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Mike Richards has a story about the one that didn’t get away

Mike Richards was “wading” in the crystal, clear waters of Georgia’s Soque River, rhythmically casting a fly line back and forth, his thoughts drifting to landing a big one, a rainbow trout that does not get away.

In his mind and in this place, Richards was as far from the sleepy, Tarentum community as he could ever be. He was a fisherman and he was fishing for the big one.

But, Richards never dared to dream of landing a rainbow trout that would carry the title of Georgia State Record. That was never a thought.

Mike Richards didn’t grow up fishing on river banks. His love of fishing came later when he and his buddies would get together for a weekend of camping and fishing in the North Georgia mountains.

And, fishing private areas of the Lake Burton-fed Soque River almost guaranteed a fun and successful fishing trip.

“You pay to fish these private areas and you fish to release,” Richards said. “It’s all for the fun of fishing and the hope of bringing in the big ones.”

The late March weather was perfect fishing weather. Richards and his buddies were fishing with a Paradise Fishing guide in a private area of the Soque River.

“Every night, the fish in the private area of the river are fed protein so they are heavy fat,” Richards said with a smile. “That makes for good fishing. The water is clear and you can see the fishing running. I saw this really big rainbow trout and I cast for him, over and over but he was not taking the bait.”

When the big, fish hit Richards’ line, he didn’t realize it at first but, when he did, he couldn’t pull it in. In fact, in the trying his waders filled with water and several times, Richards found himself in the river waters.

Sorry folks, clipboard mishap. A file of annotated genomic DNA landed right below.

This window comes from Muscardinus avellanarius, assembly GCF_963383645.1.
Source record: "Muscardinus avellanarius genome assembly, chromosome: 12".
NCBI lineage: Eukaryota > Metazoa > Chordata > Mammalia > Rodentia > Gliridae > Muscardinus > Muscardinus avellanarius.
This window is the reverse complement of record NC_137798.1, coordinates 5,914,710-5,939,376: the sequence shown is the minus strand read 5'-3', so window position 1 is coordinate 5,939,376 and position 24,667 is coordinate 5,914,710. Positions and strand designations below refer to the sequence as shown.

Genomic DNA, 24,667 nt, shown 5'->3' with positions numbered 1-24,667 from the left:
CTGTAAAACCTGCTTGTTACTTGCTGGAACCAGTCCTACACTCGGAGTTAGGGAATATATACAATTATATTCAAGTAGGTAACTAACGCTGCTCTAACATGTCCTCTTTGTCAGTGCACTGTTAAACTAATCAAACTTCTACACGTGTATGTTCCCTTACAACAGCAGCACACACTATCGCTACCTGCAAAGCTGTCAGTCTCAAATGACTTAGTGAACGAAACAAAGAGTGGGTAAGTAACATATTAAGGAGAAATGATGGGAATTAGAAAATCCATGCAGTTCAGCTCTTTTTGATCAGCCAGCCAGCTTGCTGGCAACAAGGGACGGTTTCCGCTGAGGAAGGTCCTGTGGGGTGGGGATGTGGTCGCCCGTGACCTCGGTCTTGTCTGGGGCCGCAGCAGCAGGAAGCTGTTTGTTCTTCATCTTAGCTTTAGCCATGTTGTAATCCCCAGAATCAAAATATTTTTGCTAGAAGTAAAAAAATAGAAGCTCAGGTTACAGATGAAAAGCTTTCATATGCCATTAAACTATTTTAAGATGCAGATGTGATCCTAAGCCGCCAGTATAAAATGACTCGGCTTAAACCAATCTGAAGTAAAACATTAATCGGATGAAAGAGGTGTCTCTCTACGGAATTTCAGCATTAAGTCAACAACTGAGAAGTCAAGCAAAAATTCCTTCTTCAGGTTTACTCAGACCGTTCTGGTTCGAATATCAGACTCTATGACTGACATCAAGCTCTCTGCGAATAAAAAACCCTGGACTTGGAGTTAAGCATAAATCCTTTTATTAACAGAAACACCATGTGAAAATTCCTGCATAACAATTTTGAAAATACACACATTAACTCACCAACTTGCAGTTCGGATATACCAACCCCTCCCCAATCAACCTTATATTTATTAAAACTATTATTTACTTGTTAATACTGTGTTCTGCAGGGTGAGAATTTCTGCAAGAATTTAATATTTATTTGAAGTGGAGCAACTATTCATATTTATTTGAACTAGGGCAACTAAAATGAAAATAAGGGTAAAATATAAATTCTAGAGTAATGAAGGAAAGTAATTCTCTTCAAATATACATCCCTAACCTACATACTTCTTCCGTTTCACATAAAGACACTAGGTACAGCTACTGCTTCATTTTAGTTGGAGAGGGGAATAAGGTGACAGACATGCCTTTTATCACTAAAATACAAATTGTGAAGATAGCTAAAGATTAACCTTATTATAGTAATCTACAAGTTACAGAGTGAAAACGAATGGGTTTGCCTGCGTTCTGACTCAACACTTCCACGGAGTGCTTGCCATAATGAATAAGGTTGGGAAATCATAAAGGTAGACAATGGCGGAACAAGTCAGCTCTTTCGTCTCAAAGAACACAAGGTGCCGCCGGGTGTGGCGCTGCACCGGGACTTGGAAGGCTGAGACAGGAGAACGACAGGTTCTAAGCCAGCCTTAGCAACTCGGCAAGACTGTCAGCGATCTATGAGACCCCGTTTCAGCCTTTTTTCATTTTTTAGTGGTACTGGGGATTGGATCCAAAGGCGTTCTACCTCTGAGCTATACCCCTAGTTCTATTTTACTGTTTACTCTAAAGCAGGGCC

“I just had to let him run with my line,” Richards said. “For about 20 minutes, it was him and me. Him trying to get away and me trying to keep him from it. That’s the beauty of fly fishing.”

When Richards got the fish to the net, he knew he had caught a big one but he didn’t know how big until it was measured.

Richards’ catch was 24 inches around the girth and 36 inches long and weighed 19 pounds and 13 ounces and topped the standing Georgia State Record for rainbow trout.

“To think that I had caught something that amazing with a fly made of feathers, hair and thread and no bigger than a gnat.” Richards said.

The fisherman watched as his dream catch was released back into the Soque River to, perhaps, be caught again or maybe not.

Richards had a record-breaking fish tale to tell.

However, there’s a snag in Mike Richards’ record breaking fish tale. He didn’t have a fishing license.

He was fishing in a private area of the river and no fishing license was required. So, his state record for rainbow trout is unofficial.

But, Richards said, never mind. Official records aren’t of importance to him.  He had the thrill of the catch and, too, the holder of the state record is the son of his fishing guide.

“I met Mark Cochran about 15 years ago when he was a young boy,” Richards said. “He has the official Georgia State Record at 13 pounds, 5 ounces. I’m proud for him.

“I’m satisfied with the unofficial record. I caught the big one that didn’t get away. Fly fishing is a whole ’nother degree of fishing and that’s enough for me.”